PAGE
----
I would not advise buying dehulled sunflower seeds because they are more expensive, more perishable and may attract birds that are not desirable. If you do find that your black sunflower seeds are being eaten by undesirable species, then consider switching to striped sunflower seeds, which have thicker shells.

 

2. Shelled Peanuts

  Peanuts as bird food.  
  Peanuts  

Peanuts are loved by woodpeckers and nuthatches. They are also adored by squirrels so any dropped seed will not go to waste. Peanuts are full of fats and proteins and they are rich in minerals and vitamins. Other birds like them as well, but considering the expense, it is better to buy a vertical feeder to house peanuts so that the woodpeckers and nuthatches get the most access to this food. It goes without saying that feeding peanuts to birds is not worth it unless your feeder is squirrel proof. The squirrels will hog the feeder if it contains peanuts and you will spend a lot of money.

  Woodpecker eating peanuts  
  A hairy woodpecker feeding on shelled peanuts.  

Please avoid buying peanuts intended for human consumption. Dry roasted nuts or salted nuts are just not suitable for birds. Peanuts are susceptible to aflatoxin contamination from the fungus Aspergillus and the fats in them can go rancid. Keep peanuts in a cool and dry location while they are being stored. Let the feeder be completely emptied by the birds or empty the feeder yourself before refilling. Woodpeckers do not start from the bottom when feeding and you could end up with rancid and contaminated feed. Heat and humidity are the worst possible conditions for peanuts both in the feeder and in storage. If you live in the USA, then consider only feeding peanuts from fall to spring or buying and feeding smaller amounts in the summer to limit the storage time.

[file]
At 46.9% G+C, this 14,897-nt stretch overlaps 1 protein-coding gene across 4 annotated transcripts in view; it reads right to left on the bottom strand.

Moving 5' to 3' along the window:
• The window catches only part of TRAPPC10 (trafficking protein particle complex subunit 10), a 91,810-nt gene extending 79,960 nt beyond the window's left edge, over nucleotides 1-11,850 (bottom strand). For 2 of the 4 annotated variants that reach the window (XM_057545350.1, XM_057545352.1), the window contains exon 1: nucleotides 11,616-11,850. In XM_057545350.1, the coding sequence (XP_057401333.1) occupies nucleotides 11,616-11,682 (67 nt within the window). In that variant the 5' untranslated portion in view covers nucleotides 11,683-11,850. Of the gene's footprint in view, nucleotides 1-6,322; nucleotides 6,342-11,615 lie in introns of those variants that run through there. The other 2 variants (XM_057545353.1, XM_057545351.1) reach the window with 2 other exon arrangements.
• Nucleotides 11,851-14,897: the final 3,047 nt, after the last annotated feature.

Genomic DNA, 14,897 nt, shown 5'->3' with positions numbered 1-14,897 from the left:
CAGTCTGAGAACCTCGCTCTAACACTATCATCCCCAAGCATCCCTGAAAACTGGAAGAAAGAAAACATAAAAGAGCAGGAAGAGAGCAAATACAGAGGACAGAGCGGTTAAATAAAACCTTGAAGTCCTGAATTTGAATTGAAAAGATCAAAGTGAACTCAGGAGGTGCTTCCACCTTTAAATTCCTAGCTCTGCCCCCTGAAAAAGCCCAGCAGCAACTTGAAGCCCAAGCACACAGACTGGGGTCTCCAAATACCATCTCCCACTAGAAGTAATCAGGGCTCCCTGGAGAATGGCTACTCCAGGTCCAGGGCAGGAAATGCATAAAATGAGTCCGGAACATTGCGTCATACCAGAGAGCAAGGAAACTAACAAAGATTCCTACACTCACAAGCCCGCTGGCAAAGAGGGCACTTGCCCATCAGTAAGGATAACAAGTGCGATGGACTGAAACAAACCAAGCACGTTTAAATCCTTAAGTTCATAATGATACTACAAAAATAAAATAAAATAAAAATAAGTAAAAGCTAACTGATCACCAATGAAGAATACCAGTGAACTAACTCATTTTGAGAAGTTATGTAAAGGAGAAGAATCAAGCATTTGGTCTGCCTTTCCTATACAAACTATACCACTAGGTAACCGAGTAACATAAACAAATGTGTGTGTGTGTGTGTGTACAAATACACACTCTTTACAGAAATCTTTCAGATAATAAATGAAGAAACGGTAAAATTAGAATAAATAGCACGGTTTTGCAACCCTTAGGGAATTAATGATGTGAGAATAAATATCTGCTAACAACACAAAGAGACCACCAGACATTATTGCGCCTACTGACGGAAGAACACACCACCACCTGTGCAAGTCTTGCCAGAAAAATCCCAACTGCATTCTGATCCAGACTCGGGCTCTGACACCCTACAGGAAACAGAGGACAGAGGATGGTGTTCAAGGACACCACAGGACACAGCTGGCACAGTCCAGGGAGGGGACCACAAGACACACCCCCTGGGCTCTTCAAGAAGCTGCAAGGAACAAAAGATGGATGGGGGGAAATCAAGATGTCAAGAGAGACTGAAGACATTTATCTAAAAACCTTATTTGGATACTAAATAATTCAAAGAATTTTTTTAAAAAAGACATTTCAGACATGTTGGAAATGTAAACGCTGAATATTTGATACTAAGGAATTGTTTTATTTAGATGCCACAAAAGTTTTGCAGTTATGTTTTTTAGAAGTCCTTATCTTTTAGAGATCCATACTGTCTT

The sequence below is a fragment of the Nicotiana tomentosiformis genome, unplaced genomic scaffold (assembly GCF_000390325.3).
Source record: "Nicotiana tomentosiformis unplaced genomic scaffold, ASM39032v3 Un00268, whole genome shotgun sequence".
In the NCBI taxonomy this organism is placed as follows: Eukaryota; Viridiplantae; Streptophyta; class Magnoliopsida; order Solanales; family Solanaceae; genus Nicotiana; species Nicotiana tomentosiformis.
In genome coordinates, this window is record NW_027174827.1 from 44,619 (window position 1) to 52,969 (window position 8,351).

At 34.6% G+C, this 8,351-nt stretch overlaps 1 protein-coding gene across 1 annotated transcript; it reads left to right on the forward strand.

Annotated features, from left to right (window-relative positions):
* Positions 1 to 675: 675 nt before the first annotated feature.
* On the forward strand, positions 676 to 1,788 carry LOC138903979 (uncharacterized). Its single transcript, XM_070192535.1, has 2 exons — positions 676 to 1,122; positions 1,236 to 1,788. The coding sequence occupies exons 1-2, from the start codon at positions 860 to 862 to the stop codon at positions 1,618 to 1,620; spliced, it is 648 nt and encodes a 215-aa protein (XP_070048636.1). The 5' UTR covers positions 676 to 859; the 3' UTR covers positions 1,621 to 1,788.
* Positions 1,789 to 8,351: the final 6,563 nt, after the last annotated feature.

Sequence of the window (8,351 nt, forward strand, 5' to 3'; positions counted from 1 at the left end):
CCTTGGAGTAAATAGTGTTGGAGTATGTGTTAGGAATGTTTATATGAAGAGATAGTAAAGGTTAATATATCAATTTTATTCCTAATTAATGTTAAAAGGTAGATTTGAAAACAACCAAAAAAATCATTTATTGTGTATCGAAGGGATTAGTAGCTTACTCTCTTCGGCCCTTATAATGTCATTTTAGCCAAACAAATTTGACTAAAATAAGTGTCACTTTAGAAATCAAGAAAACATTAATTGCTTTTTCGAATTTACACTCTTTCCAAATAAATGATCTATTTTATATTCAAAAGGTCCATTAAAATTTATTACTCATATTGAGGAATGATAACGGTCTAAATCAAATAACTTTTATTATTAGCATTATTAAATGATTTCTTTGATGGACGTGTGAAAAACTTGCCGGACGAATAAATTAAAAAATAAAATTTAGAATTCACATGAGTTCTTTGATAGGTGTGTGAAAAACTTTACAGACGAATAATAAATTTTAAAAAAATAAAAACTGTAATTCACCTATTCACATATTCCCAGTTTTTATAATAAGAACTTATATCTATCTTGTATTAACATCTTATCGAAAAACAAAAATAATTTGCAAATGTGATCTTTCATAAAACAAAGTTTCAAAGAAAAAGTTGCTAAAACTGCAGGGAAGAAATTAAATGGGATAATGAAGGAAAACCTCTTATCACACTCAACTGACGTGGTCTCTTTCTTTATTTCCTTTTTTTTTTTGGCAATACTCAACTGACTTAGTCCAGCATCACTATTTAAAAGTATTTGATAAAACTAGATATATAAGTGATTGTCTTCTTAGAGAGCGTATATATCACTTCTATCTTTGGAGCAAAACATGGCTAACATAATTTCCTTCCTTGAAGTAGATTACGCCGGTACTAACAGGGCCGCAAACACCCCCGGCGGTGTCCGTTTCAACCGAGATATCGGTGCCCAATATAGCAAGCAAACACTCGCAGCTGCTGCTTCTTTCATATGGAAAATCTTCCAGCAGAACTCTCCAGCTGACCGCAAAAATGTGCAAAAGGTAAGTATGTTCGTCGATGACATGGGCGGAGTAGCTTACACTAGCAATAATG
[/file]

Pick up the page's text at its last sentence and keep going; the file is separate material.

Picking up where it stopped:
3. Suet

  Suet is fed to birds  
  Suet containing seeds and corn.  

Suet is an excellent food to attract woodpeckers and nuthatches. It is more expensive than black sunflower seed, so I wait for it to go on sale. Kept in a cool place, it will last for months. Squirrels love suet so make sure your feeder is out of reach to these animals. Buy suet that does not have flavouring and colours added. Decent suets are made with pure animal fat; peanut butter and some nuts or fruits as well. Because suet is mostly animal fat, it will melt under the hot sun and it will go rancid. Keep suet feeders in the shade. The standard size suet block is a one inch thick slab that is about 5 inches square. All the other sizes, which are made for specific feeders are more expensive. Suets are energy rich foods that are excellent for overwintering birds.

4. Safflower seed

  Safflower seed is popular with Cardinals  
  Safflower seed  


Safflower seeds are rich in fat and last a long time. They feed cardinals, house finches and chipmunks. Since it is popular with a narrower range of birds, there is less competition for the feeder. This seed can even put on a platform feeder as long as it is squirrel proof to keep the chipmunks out. While safflower is more expensive than sunflower seeds, it lasts a long time as long as it is not gobbled up by all the other birds. I would consider having two smaller feeders running with safflower as it allows both the male and female cardinals to feed at the same time.